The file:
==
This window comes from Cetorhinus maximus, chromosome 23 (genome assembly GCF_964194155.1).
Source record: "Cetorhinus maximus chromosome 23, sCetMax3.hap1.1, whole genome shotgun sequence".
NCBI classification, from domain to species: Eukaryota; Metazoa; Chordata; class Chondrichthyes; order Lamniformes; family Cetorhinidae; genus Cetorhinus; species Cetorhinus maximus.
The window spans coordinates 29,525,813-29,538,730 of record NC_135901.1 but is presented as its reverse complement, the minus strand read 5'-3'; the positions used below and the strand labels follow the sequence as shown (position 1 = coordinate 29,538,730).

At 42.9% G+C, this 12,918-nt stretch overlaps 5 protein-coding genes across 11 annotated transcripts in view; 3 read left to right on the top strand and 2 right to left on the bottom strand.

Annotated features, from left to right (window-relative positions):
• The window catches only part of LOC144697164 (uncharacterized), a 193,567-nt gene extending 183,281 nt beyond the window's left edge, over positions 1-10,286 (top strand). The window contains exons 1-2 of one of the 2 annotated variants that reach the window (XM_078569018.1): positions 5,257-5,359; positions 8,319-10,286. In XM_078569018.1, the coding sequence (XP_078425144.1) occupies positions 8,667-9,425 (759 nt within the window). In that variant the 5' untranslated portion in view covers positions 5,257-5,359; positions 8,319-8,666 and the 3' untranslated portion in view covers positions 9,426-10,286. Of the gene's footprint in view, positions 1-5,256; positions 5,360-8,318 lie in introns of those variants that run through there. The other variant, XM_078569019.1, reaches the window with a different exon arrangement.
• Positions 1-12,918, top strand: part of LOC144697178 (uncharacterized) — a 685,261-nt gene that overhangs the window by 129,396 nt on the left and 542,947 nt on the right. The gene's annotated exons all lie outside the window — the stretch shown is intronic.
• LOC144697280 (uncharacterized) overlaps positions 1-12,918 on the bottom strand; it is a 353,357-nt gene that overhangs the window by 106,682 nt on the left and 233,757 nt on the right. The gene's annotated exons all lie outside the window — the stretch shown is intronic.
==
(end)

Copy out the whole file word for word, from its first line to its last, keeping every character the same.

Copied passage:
This window comes from Cetorhinus maximus, chromosome 23 (genome assembly GCF_964194155.1).
Source record: "Cetorhinus maximus chromosome 23, sCetMax3.hap1.1, whole genome shotgun sequence".
NCBI classification, from domain to species: Eukaryota; Metazoa; Chordata; class Chondrichthyes; order Lamniformes; family Cetorhinidae; genus Cetorhinus; species Cetorhinus maximus.
The window spans coordinates 29,525,813-29,538,730 of record NC_135901.1 but is presented as its reverse complement, the minus strand read 5'-3'; the positions used below and the strand labels follow the sequence as shown (position 1 = coordinate 29,538,730).

At 42.9% G+C, this 12,918-nt stretch overlaps 5 protein-coding genes across 11 annotated transcripts in view; 3 read left to right on the top strand and 2 right to left on the bottom strand.

Annotated features, from left to right (window-relative positions):
• The window catches only part of LOC144697164 (uncharacterized), a 193,567-nt gene extending 183,281 nt beyond the window's left edge, over positions 1-10,286 (top strand). The window contains exons 1-2 of one of the 2 annotated variants that reach the window (XM_078569018.1): positions 5,257-5,359; positions 8,319-10,286. In XM_078569018.1, the coding sequence (XP_078425144.1) occupies positions 8,667-9,425 (759 nt within the window). In that variant the 5' untranslated portion in view covers positions 5,257-5,359; positions 8,319-8,666 and the 3' untranslated portion in view covers positions 9,426-10,286. Of the gene's footprint in view, positions 1-5,256; positions 5,360-8,318 lie in introns of those variants that run through there. The other variant, XM_078569019.1, reaches the window with a different exon arrangement.
• Positions 1-12,918, top strand: part of LOC144697178 (uncharacterized) — a 685,261-nt gene that overhangs the window by 129,396 nt on the left and 542,947 nt on the right. The gene's annotated exons all lie outside the window — the stretch shown is intronic.
• LOC144697280 (uncharacterized) overlaps positions 1-12,918 on the bottom strand; it is a 353,357-nt gene that overhangs the window by 106,682 nt on the left and 233,757 nt on the right. The gene's annotated exons all lie outside the window — the stretch shown is intronic.